VMware is generally very good about moving virtual machines across versions of VMware, as well as across VMware products. In preparing this material, I used demo versions of VMware Workstation 3.2 and VMware GSX Server 2.0. I was able to take virtual machines to and from each without incident.
VMware Tools may need to be updated depending on the destination host system version of VMware. You may also get some messages about the CMOS from a virtual machine created on VMware Workstation when it is being opened on VMware GSX Server or any migration where the VMware CMOS version differs. Figure A shows an example of one of these messages.
In this scenario, VMware will use the newer CMOS. Keep in mind that when VMware mentions the CMOS, it is not referring to the host computer’s CMOS or BIOS but to a virtual CMOS for each virtual machine. You can enter the virtual CMOS for configuration options for the virtual machine, just as you would for the CMOS on a real system. Figure B shows cascaded VMware windows and their two CMOS versions (GSX Server 2.0 and Workstation 3.1).
Distribution and ensuring open compatibility
After creating a virtual machine with your custom configuration, you may take a look at the files involved and become concerned about their size. That’s because virtual machine files can compress well, depending on the guest operating system. For example, I have a sample Linux Mandrake 8.2 configuration that’s 575 MB uncompressed. Using WinZip, I was able to compress all files for the virtual machine to a single 282-MB file. The compression results will vary, depending on the contents of the virtual machine.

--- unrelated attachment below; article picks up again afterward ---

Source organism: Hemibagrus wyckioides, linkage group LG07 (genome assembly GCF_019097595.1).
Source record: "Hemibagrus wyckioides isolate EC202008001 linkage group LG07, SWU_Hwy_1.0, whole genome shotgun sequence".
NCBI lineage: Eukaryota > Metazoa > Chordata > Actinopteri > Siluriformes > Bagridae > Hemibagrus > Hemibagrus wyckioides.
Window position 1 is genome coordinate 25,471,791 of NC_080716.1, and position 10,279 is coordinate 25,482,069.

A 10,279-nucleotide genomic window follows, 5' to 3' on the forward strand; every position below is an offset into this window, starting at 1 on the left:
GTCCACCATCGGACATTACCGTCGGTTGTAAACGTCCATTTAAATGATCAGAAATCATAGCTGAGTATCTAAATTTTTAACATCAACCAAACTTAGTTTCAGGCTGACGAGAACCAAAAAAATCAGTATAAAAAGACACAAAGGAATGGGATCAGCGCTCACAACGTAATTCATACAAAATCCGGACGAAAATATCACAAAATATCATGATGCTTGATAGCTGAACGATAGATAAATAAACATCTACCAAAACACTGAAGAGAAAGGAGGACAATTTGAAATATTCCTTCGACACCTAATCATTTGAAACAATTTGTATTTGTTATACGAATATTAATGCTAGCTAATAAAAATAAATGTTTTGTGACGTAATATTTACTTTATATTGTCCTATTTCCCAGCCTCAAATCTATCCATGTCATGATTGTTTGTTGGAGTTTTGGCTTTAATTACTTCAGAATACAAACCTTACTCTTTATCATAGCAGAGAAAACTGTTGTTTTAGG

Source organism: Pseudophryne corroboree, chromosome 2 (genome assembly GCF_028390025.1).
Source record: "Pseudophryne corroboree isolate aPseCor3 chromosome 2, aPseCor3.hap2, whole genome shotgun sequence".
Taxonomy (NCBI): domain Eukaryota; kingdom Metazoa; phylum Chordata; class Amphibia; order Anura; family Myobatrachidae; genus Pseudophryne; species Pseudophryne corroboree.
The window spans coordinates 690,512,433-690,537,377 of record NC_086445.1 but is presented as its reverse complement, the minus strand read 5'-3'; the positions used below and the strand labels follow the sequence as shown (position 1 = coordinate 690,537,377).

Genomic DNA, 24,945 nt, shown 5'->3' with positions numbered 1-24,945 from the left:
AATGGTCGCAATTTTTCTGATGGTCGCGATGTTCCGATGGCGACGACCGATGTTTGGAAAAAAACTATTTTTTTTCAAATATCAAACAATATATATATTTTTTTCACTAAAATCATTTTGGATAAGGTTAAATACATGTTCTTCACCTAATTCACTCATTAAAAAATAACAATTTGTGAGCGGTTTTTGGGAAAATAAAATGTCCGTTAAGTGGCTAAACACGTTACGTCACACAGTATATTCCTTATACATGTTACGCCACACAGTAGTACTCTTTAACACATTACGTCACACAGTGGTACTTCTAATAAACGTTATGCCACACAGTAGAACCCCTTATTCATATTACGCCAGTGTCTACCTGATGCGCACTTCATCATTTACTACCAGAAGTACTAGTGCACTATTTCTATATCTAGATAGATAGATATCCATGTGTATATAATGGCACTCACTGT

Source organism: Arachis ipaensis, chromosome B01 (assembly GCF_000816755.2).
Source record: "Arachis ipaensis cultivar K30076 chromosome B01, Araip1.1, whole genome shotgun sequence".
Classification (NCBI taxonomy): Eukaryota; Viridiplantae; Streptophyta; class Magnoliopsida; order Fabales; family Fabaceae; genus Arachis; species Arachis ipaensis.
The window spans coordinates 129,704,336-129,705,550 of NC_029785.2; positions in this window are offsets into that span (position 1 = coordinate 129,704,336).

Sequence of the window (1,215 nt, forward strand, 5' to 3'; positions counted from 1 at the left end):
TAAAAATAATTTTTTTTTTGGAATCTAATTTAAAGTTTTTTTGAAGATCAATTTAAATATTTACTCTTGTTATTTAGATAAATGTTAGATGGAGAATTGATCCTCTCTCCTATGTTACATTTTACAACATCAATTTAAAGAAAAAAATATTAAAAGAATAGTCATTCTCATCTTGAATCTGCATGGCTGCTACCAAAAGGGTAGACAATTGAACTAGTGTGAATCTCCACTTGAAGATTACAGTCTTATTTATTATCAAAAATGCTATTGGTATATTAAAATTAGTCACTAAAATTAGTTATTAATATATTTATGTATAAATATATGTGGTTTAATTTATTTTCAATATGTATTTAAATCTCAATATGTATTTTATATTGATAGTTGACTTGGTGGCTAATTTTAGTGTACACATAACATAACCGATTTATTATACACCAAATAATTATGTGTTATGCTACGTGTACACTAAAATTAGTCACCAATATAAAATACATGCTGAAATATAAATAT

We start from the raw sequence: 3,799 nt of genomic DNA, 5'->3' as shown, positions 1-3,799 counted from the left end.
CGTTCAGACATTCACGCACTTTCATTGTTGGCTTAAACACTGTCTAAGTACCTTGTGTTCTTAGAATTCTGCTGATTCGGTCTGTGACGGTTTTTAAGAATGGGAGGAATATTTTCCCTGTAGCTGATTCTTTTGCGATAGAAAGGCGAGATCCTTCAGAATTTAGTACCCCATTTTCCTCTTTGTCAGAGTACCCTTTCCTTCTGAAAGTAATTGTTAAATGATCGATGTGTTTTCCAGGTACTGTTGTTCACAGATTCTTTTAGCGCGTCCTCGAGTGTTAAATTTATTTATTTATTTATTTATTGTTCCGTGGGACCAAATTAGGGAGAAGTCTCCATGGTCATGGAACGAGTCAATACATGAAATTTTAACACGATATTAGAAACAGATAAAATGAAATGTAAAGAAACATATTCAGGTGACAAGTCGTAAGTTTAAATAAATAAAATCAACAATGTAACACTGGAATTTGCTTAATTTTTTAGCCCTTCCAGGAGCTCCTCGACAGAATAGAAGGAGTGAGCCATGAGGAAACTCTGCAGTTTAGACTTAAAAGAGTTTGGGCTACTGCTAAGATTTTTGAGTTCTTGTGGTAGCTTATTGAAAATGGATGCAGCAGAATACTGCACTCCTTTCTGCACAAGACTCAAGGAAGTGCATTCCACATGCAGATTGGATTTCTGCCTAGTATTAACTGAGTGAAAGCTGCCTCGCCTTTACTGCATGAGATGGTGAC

To optimize your virtual machines, consider installing only what is needed and do not keep any extra configuration, source code, or applications on the hard drive of the virtual machine (service packs, the \i386 directory, etc.). This will keep the virtual machine as small as possible, which will ease deployment and backups/restores. You can also perform an offline defragmentation of a virtual machine’s disk in the Configuration Editor to optimize the files.
For transporting VMware virtual machines, it is a better practice to use the “virtual disk” type rather than the “physical disk” option. This is because the host file system would also have to be transported with the virtual machine rather than just the virtual disk (.vmdk) file. To transfer a virtual machine to another VMware host computer, simply move the virtual machine files to the new machine and then go into the VMware application, choose File | Open, and select the .vmdk file.